A friend asked me if I have thought of becoming a mother.  I was a bit surprised with how fast I answered “no.”  If he asked me that five years ago, maybe I would have said “yes.”   Years ago, I had dreams of getting married and having a family.  Now, being single isn’t such a lonely thought.  Maybe I have come to a point in my life that having children is a scary prospect.  I mean, I like kids.  I like babies.  I think they are cute and really cuddly.  And what with my nephews, I know how kids can just take away a day’s work off the shoulders with a smile and a kiss.  But the thought of watching over and feeding and the whole business of caring for a future person scare me.  I am now 34.  I’d be in my 40s when my child starts growing up.  I’d be too old to play physical games with him.  That would be unfair to him.  I am not sure if single women my age feel the same way.  But I guess this is nature’s kind and sympathetic way of letting me deal with the childless state.  Honestly, I don’t feel bitter or regretful about not having children.  It just seems natural that I don’t want having children of my own.             

I just read again Bienvenido Santos’ “Scent of Apples,” and as always, was moved to tears. That story never fails.  And now, I can relate better with Fabia, a Filipino ex-pat in the US.  It is hardly as cold here in Thailand (although it’s colder here now than Christmas in the Philippines) as it was in Kalamazoo, nor can I smell apples.  Indeed, Fabia’s sotry is very different from mine.  His is the US in the 1940s; mine is Thailand in the 21st century.  It’s not very difficult to get a ticket home, if I really wanted to go home.  In fact, I’ve never really felt  very far from home (everything in Thailand looks like the Philippines).  Until now.  I feel like I’m a continent away.  I guess it’s because it’s Christmas time and there’s no Christmas here; no Christmas carols, no Christmas trees, no Christmas parties.  This is what must have been like to Fabia when Filipinos did not occupy every square inch of the US, when everything was so foreign.

Annie left for the Philippines today.  I wished I was going home for Christmas too.  It feels so lonely with one room vacant on my floor.  And tomorrow Ate Cora will go home to the Philippines too.  By Saturday, almost all the Filipinos will have gone.  Some have families in Bangkok and they will be there.  Baan Pasong will be temporarily like a haunted house.  I don’t like to be the last one to leave.   Even back in San Agustin, I saw teachers leaving.  I felt the need to leave too.  I don’t want to be  the one left alone.  But now, I can’t just leave.  I have no place to go.  So, this is what Christmas is like in Thailand.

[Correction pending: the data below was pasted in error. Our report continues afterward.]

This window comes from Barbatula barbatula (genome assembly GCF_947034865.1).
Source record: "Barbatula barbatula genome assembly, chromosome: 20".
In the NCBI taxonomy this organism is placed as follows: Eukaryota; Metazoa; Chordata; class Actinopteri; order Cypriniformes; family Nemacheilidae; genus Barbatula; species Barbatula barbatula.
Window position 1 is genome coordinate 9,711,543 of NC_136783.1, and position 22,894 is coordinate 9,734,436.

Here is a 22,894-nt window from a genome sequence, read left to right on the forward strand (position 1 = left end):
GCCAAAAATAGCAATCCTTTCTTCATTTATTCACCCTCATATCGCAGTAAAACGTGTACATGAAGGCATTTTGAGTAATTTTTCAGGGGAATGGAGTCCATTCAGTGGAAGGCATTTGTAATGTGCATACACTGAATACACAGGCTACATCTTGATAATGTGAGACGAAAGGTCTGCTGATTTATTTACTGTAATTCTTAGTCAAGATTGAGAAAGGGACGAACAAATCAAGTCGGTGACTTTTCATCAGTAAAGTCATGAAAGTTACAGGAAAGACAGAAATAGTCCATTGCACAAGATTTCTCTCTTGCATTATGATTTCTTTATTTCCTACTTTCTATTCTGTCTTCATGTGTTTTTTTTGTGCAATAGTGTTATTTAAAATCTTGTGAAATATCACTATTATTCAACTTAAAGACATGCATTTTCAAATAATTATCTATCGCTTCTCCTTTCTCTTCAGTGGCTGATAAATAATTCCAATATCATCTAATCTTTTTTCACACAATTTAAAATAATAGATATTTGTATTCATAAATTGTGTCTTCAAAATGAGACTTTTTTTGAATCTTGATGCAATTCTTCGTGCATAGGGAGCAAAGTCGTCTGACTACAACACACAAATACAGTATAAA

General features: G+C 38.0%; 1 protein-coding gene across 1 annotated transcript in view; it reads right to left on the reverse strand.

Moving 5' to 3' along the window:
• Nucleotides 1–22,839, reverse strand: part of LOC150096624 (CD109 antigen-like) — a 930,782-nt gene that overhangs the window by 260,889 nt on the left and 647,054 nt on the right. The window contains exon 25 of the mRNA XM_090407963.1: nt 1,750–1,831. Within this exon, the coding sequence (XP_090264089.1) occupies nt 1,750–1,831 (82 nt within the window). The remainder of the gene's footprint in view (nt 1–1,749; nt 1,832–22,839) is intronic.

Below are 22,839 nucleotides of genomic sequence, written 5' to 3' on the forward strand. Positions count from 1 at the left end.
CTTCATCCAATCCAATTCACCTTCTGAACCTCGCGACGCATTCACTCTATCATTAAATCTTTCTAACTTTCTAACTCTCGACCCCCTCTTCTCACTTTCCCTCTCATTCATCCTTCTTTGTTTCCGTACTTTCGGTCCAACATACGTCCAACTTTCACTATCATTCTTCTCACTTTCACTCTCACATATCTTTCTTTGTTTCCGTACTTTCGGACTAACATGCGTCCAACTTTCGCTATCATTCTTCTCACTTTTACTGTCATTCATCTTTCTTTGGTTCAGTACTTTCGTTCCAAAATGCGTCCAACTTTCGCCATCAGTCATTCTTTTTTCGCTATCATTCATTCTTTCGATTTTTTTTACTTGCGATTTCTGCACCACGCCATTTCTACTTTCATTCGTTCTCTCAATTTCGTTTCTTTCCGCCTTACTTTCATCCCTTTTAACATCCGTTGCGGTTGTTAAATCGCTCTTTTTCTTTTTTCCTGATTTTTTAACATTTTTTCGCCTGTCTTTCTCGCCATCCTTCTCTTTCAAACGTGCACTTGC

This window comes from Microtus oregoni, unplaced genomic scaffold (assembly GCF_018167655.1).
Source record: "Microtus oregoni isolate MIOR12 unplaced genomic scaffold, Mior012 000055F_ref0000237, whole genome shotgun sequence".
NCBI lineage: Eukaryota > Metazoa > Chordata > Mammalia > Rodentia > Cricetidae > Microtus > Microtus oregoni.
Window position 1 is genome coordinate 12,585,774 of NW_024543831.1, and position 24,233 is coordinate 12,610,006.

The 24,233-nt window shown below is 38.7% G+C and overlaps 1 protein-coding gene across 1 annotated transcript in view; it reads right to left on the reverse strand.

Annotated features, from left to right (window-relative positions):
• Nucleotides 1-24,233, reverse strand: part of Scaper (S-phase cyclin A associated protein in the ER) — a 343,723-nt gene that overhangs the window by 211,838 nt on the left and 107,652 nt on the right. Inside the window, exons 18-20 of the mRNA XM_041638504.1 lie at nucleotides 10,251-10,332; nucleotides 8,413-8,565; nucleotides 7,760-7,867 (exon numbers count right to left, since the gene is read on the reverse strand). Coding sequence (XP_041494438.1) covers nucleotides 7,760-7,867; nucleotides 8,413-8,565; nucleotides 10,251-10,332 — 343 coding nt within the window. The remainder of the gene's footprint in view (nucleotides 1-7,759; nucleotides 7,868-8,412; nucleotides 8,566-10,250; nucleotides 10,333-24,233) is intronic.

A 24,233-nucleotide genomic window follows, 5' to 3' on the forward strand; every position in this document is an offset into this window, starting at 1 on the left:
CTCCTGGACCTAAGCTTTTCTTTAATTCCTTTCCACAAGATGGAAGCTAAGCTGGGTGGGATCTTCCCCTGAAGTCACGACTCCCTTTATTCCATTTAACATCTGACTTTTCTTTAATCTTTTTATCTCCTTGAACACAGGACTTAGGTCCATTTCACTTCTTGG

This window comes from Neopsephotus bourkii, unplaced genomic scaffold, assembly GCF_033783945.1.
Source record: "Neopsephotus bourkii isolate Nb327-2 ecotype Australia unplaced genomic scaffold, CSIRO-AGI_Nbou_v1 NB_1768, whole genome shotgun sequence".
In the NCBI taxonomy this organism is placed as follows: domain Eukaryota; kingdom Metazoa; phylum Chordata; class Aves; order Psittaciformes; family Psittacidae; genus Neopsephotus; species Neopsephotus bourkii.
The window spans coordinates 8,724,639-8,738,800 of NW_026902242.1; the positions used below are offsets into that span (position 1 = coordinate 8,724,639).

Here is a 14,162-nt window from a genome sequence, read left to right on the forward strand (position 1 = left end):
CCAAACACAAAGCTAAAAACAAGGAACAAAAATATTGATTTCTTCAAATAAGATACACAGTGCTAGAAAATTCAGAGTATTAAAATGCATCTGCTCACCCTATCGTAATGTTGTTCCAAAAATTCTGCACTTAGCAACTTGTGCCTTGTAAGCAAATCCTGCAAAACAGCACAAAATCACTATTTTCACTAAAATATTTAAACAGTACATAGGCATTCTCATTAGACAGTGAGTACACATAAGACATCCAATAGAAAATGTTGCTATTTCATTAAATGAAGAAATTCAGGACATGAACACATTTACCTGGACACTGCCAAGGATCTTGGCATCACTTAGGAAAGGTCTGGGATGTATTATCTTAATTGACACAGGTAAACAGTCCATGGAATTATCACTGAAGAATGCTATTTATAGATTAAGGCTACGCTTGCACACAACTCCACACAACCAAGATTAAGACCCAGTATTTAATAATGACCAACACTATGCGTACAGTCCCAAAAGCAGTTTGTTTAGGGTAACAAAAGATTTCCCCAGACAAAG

I wish I could organize my feelings as well as I could my activities for the week.  Like I wish I could tell my self to feel happy today and feel sad on another time.  I don’t know why I feel especially sad lately.  I know I am homesick.  But I’ve felt homesick before and it never felt like this.  Home is so near, just 3 hours away by plane.  I long for my family, my nephews most especially.  I wish for their hugs and kisses.  Just one little kiss on the cheek and a hug would sure go a long way.  How complicated could things be?     

I realized as I looked at the shadow cast by my cup that I have kept hidden a large part of myself, like the large shadow cast by the cup.  For one, I don’t like others to see how sensitive I am.  I keep my feelings and emotions hidden in my smile or my silence.  If people are difficult, I avoid them.  If things or situations are trying, I don’t think about them.  I’m afraid of getting hurt.  And in the process, I am afraid of taking risks.  I’m afraid of running after my dreams because I’m afraid I might be disappointed…  All these realizations from a coffee cup.  I love my coffee.

I’b cobing dowd wid du flu.  I hate it wed by dose is stuffy.  Ad by throat is paidful too.  Did take lots of vitabid c.  Talk sob bore later.

I was in Thong Pa Phum in Kanchanaburi this weekend. Thung Pa Phum is about two towns away to the Thai-Burmese border. It is a village up in the mountains and it’s the closest commune I had with nature, so far. No electricity, no phone signal. It was heaven. Unfortunately, I spent only two days there. The house where my friends and I stayed is made of bamboo with roofs made of grass. The house was actually a big room with smaller rooms connected to it with covered “bridges.” There were trees around it so it felt like a tree-house (it felt like it was out of the movie the Blue Lagoon—minus the lagoon). The house is built on top of a hill and there was a stream down below. The stream was accessible through stairs carved out of the hill. On our first morning there, my friends and I trekked the mountains where an orange orchard was taken care of by Father Pairat’s staff, Karen people. That was about a 2-kilometer walk. The most exciting part of the trek was following the flow of the stream for about 1 km until we reached its lowest drop—about 3 feet. Father Pairat kept talking about a beautiful waterfall. This turned out to be his “waterfalls.” But waterfall or not, this was a terrific trip. I loved the way the water wound around the roots of the trees. (It made me feel like a poet but no words would come out—I guess the pictures I took will be tribute enough). I was amazed how flowers can bloom even when there was a canopy of leaves above them. It’s just a reminder that there is a God.